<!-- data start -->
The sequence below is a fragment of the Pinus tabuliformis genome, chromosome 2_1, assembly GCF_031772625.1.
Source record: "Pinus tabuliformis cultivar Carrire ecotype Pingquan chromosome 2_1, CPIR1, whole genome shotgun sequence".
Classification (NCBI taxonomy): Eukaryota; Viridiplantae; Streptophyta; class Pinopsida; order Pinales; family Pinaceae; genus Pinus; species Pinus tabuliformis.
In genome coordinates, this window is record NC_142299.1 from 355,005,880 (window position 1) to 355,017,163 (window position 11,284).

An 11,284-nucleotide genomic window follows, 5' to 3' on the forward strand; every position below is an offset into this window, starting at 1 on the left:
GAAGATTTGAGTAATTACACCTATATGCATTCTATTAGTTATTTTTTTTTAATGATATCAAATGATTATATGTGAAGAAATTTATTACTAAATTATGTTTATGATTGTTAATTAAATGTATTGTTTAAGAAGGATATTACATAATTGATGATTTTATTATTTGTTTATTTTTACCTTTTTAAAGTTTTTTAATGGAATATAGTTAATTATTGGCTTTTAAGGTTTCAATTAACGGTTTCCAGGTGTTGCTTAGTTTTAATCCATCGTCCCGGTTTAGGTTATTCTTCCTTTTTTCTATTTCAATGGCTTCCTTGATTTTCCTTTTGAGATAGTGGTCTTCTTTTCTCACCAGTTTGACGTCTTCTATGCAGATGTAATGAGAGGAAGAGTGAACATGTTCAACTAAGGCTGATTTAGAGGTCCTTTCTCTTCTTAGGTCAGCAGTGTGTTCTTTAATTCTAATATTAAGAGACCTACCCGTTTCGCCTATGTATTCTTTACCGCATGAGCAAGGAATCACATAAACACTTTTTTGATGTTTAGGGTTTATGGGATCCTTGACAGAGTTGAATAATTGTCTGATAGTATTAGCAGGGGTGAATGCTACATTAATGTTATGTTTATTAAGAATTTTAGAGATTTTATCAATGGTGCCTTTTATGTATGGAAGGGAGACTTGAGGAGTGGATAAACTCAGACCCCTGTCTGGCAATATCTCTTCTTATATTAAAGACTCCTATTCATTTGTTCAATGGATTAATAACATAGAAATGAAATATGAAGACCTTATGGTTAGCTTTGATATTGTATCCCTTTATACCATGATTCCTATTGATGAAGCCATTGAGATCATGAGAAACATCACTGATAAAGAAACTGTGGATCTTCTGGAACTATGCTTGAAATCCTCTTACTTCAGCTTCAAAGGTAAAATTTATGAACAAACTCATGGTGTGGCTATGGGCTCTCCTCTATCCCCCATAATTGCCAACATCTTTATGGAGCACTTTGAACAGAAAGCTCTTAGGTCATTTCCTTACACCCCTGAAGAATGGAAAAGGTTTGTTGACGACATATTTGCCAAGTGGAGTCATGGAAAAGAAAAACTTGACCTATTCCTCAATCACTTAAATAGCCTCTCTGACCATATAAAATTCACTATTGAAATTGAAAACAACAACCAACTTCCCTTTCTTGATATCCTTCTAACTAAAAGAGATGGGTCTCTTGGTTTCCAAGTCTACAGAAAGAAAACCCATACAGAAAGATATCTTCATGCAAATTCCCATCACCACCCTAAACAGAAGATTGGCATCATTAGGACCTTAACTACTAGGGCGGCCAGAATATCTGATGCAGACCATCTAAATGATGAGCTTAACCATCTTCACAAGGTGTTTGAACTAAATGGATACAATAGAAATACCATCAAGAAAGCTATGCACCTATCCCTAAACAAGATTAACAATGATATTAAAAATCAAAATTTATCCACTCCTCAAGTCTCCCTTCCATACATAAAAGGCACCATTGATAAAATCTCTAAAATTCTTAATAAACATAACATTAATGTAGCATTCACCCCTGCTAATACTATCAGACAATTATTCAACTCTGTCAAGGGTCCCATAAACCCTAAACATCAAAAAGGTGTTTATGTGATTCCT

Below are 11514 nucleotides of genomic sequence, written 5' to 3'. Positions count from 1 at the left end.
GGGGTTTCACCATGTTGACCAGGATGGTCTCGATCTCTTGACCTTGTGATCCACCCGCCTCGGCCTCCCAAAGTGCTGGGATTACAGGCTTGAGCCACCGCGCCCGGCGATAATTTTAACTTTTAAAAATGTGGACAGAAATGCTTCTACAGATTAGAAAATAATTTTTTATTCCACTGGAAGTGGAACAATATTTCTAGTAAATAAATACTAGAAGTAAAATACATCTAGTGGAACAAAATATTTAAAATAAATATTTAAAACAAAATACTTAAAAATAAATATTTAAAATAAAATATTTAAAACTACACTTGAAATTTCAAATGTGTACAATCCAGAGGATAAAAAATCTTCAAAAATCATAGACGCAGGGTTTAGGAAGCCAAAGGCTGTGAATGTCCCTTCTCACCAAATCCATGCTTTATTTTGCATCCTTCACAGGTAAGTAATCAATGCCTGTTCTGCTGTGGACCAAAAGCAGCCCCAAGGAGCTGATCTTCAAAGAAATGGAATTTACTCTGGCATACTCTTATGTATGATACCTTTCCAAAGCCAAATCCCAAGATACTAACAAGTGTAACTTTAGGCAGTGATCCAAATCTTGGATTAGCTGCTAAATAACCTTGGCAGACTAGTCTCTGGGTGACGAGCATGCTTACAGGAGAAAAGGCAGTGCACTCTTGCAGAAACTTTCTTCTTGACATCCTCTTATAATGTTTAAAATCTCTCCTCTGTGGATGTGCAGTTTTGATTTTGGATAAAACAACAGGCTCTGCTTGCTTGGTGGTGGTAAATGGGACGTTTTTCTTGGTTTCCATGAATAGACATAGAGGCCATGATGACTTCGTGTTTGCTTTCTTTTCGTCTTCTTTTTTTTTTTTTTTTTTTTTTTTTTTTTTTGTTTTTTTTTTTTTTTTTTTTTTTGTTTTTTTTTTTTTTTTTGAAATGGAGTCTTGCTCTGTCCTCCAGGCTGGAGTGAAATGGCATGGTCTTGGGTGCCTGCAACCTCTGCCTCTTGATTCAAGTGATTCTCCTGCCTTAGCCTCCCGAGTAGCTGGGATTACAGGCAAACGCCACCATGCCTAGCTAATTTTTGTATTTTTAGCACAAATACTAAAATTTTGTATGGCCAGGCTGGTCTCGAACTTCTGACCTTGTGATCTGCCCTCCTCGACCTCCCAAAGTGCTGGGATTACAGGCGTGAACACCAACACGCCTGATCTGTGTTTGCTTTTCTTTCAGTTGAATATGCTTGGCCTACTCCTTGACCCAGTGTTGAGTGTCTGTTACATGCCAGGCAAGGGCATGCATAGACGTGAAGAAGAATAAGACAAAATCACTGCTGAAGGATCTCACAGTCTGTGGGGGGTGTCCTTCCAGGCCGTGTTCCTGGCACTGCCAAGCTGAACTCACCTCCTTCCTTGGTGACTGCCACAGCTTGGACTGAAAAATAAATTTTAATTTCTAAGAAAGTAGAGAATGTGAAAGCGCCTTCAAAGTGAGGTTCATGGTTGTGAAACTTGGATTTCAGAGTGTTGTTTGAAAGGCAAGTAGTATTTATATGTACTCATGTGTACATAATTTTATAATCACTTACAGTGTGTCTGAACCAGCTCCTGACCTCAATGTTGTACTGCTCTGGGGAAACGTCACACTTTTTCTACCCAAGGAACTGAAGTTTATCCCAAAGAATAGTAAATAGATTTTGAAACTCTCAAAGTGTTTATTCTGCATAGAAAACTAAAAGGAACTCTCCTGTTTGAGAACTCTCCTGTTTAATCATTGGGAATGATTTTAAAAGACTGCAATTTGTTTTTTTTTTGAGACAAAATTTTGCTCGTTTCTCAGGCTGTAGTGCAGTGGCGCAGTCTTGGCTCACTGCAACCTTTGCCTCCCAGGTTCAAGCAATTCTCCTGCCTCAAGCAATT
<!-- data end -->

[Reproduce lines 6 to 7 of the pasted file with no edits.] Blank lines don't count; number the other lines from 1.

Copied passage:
GAAGATTTGAGTAATTACACCTATATGCATTCTATTAGTTATTTTTTTTTAATGATATCAAATGATTATATGTGAAGAAATTTATTACTAAATTATGTTTATGATTGTTAATTAAATGTATTGTTTAAGAAGGATATTACATAATTGATGATTTTATTATTTGTTTATTTTTACCTTTTTAAAGTTTTTTAATGGAATATAGTTAATTATTGGCTTTTAAGGTTTCAATTAACGGTTTCCAGGTGTTGCTTAGTTTTAATCCATCGTCCCGGTTTAGGTTATTCTTCCTTTTTTCTATTTCAATGGCTTCCTTGATTTTCCTTTTGAGATAGTGGTCTTCTTTTCTCACCAGTTTGACGTCTTCTATGCAGATGTAATGAGAGGAAGAGTGAACATGTTCAACTAAGGCTGATTTAGAGGTCCTTTCTCTTCTTAGGTCAGCAGTGTGTTCTTTAATTCTAATATTAAGAGACCTACCCGTTTCGCCTATGTATTCTTTACCGCATGAGCAAGGAATCACATAAACACTTTTTTGATGTTTAGGGTTTATGGGATCCTTGACAGAGTTGAATAATTGTCTGATAGTATTAGCAGGGGTGAATGCTACATTAATGTTATGTTTATTAAGAATTTTAGAGATTTTATCAATGGTGCCTTTTATGTATGGAAGGGAGACTTGAGGAGTGGATAAACTCAGACCCCTGTCTGGCAATATCTCTTCTTATATTAAAGACTCCTATTCATTTGTTCAATGGATTAATAACATAGAAATGAAATATGAAGACCTTATGGTTAGCTTTGATATTGTATCCCTTTATACCATGATTCCTATTGATGAAGCCATTGAGATCATGAGAAACATCACTGATAAAGAAACTGTGGATCTTCTGGAACTATGCTTGAAATCCTCTTACTTCAGCTTCAAAGGTAAAATTTATGAACAAACTCATGGTGTGGCTATGGGCTCTCCTCTATCCCCCATAATTGCCAACATCTTTATGGAGCACTTTGAACAGAAAGCTCTTAGGTCATTTCCTTACACCCCTGAAGAATGGAAAAGGTTTGTTGACGACATATTTGCCAAGTGGAGTCATGGAAAAGAAAAACTTGACCTATTCCTCAATCACTTAAATAGCCTCTCTGACCATATAAAATTCACTATTGAAATTGAAAACAACAACCAACTTCCCTTTCTTGATATCCTTCTAACTAAAAGAGATGGGTCTCTTGGTTTCCAAGTCTACAGAAAGAAAACCCATACAGAAAGATATCTTCATGCAAATTCCCATCACCACCCTAAACAGAAGATTGGCATCATTAGGACCTTAACTACTAGGGCGGCCAGAATATCTGATGCAGACCATCTAAATGATGAGCTTAACCATCTTCACAAGGTGTTTGAACTAAATGGATACAATAGAAATACCATCAAGAAAGCTATGCACCTATCCCTAAACAAGATTAACAATGATATTAAAAATCAAAATTTATCCACTCCTCAAGTCTCCCTTCCATACATAAAAGGCACCATTGATAAAATCTCTAAAATTCTTAATAAACATAACATTAATGTAGCATTCACCCCTGCTAATACTATCAGACAATTATTCAACTCTGTCAAGGGTCCCATAAACCCTAAACATCAAAAAGGTGTTTATGTGATTCCT

Below are 11514 nucleotides of genomic sequence, written 5' to 3'. Positions count from 1 at the left end.